Following the publication of the 3rd Edition of BRE Guidelines in June 2022, it is now a requirement to include trees within a daylight and sunlight assessment. Depending on the metrics being assessed for Impact Assessment or Scheme Performance, evergreen and deciduous trees need to be included in different states within the analytical 3D model.
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This blog aims to help you understand how and when to include trees in a daylight and sunlight assessment.
It is important to note that it is generally not possible to accurately represent trees in a digital 3D model as the size and shape will differ greatly from tree to tree. When modeling trees in 3D for daylight and sunlight assessments, assumptions may need to be made and tree geometry may need to be simplified. Models of proposed trees within the development should be included according to the information provided by the landscape architect and at the full intended height and spread at maturity.
Trees for testing Vertical Sky Component (VSC) and Annual / Winter Probable Sunlight Hours (APSH / WPSH)
The BRE Guidelines state that when assessing the effect a new development would have on existing buildings, it is usual to ignore the effect of deciduous trees. This is because daylight is at its scarcest and most valuable in winter when most trees will not be in leaf. Evergreen trees should be included, particularly where a dense belt or group of evergreens is specifically planned as a windbreak or for privacy purposes.
Trees for testing Sun On Ground (SOG)
The BRE Guidelines state that when assessing the impact of buildings on sunlight in gardens:
“…trees and shrubs are not normally included in the calculation unless a dense belt or group of evergreens is specifically planned as a windbreak or for privacy purposes. This is partly because the dappled shade of a tree is more pleasant than the deep shadow of a building (this applies especially to deciduous trees).”
As such, deciduous trees are not included in the calculation of SOG in either the impact or scheme performance assessments. Evergreen trees should be included, particularly where a dense belt or group of evergreens is specifically planned as a windbreak or for privacy purposes.
Trees for testing Sunlight Exposure (SE)
The BRE Guidelines state that as deciduous trees would not be in full leaf on the recommended assessment date (March 21st), sunlight would be expected to penetrate deciduous trees. However, as trees have so many variables, it is impossible to accurately represent how they would affect sunlight at a given time. In BRE 209 the suggested methodology to allow for this is to run the sunlight exposure study in two states. Once with trees as opaque objects and secondly without deciduous trees in the assessment model. This gives a range of potential sunlight hours.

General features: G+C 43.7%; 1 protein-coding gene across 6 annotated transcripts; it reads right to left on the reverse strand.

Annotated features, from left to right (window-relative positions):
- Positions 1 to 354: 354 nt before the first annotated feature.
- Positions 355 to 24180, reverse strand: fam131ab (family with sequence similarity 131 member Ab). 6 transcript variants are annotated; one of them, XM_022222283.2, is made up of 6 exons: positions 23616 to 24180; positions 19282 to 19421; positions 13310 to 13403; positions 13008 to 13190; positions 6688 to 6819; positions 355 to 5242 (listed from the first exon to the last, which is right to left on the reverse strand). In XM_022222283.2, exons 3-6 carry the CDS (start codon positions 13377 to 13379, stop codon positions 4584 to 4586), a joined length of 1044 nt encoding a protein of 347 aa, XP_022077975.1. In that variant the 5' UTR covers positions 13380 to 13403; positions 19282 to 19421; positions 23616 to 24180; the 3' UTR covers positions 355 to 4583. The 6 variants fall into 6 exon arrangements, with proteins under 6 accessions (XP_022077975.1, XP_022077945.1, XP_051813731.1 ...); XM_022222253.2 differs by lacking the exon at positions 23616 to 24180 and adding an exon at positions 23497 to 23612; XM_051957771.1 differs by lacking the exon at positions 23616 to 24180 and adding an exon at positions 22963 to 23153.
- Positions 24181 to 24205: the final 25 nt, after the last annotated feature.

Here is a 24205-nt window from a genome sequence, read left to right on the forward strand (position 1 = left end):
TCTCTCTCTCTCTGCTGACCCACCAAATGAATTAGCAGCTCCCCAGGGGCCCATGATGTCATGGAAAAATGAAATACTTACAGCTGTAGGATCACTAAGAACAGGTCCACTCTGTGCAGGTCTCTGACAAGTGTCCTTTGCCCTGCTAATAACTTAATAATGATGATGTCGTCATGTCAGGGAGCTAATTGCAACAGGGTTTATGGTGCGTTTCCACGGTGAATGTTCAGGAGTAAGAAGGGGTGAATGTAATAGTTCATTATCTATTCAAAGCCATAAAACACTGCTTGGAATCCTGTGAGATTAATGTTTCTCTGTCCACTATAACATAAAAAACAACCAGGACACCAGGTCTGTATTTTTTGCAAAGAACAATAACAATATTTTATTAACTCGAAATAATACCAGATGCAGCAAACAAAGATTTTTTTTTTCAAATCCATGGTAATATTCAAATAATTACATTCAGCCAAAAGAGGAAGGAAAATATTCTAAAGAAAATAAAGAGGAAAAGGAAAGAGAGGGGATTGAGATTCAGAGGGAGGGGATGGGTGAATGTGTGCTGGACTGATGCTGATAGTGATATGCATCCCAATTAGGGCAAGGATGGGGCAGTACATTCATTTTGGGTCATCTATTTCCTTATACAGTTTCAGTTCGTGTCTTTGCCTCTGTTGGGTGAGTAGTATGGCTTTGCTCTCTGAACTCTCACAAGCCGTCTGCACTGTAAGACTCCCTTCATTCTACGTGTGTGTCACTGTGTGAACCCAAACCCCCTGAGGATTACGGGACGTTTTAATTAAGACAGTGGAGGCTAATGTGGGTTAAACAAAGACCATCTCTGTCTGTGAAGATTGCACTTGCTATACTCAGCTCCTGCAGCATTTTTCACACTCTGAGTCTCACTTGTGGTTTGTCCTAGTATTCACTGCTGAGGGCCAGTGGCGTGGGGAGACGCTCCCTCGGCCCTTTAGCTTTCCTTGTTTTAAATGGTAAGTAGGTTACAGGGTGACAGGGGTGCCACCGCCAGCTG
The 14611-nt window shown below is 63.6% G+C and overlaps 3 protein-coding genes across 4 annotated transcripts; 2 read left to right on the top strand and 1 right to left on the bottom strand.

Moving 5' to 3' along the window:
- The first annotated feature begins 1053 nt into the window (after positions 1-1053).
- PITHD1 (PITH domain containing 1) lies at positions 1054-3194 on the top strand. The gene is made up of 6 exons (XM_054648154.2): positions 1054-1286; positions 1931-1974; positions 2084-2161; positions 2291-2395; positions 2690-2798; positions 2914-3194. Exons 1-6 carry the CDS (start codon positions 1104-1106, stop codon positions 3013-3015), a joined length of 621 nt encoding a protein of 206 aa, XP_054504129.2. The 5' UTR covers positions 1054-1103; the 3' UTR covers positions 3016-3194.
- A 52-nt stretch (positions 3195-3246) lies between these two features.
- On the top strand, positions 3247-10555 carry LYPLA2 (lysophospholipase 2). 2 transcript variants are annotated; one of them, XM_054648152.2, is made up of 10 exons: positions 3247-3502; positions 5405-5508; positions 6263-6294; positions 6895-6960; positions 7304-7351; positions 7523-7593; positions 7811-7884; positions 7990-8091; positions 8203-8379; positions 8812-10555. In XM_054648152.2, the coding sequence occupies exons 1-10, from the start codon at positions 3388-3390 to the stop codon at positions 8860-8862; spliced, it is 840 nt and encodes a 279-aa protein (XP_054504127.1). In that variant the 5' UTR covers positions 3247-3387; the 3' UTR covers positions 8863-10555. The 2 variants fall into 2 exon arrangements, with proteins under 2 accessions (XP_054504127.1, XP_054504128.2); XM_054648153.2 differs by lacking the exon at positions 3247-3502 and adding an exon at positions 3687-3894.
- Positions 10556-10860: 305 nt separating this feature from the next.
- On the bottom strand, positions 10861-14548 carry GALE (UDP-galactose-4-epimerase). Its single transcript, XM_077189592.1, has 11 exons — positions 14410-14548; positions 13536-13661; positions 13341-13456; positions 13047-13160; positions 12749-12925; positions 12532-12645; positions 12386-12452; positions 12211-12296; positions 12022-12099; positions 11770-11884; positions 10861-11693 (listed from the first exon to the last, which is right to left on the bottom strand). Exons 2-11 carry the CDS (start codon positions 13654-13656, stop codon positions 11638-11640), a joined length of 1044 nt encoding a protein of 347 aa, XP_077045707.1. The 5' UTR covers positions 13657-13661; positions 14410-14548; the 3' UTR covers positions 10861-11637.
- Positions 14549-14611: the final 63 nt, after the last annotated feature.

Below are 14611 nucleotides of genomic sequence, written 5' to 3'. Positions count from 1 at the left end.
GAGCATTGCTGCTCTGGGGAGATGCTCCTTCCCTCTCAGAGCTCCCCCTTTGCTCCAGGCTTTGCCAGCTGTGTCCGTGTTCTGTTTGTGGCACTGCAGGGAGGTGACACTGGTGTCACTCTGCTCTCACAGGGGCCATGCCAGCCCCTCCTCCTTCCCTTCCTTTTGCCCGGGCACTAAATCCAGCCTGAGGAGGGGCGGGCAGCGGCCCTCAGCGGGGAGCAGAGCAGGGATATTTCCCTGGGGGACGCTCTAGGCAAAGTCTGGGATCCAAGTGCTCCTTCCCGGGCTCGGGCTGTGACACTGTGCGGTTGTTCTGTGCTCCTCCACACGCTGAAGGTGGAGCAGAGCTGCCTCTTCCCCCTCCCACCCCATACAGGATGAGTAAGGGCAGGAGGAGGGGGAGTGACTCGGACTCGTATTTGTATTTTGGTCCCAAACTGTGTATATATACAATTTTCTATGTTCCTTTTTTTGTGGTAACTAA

Tree for testing Spatial Daylight Autonomy (SDA)
BRE 209 recommends when assessing daylight in a proposed building, it is appropriate to run the assessment with trees represented in both winter and summer conditions. Light transmittance values should be applied to deciduous tree canopies for winter and summer assessments respectively. A light transmittance value should also be applied to evergreen trees throughout the year.
I.S. EN 17037 does not give any guidance on how trees should be represented.
For testing No Sky Line (NSL)
Because some sky can usually be seen through a tree canopy, deciduous trees are not included in the No Sky Line assessment model. Evergreen trees may be included in this assessment, particularly if there is a dense belt or group planned for windbreak or for privacy purposes.
If you need advice on your project with regard to daylight and sunlight, get in touch with our team who will be more than happy to shed more light on your project! For more information on daylight and sunlight assessments, you can also visit the articles below or book a free presentation with the team by contacting us at firstname.lastname@example.org or +353 1 2880186.
- How to Conduct a Successful Daylight & Sunlight Assessment
- All you need to know about scheme performance for the latest edition of BRE Daylight and Sunlight assessments
- An Expert Guide To Daylight and Sunlight Assessments
- All you need to know about Impact Assessments for the latest edition of BRE Daylight and Sunlight assessments
- Breaking Down The Jargon: Daylight And Sunlight Assessments terminology
- What’s New in the BRE Guidelines 3rd Edition 2022
- Expert answers to the top 10 FAQs on Daylight and Sunlight Assessment
- Expert Insights on the Latest BRE Daylight & Sunlight Assessment Guidelines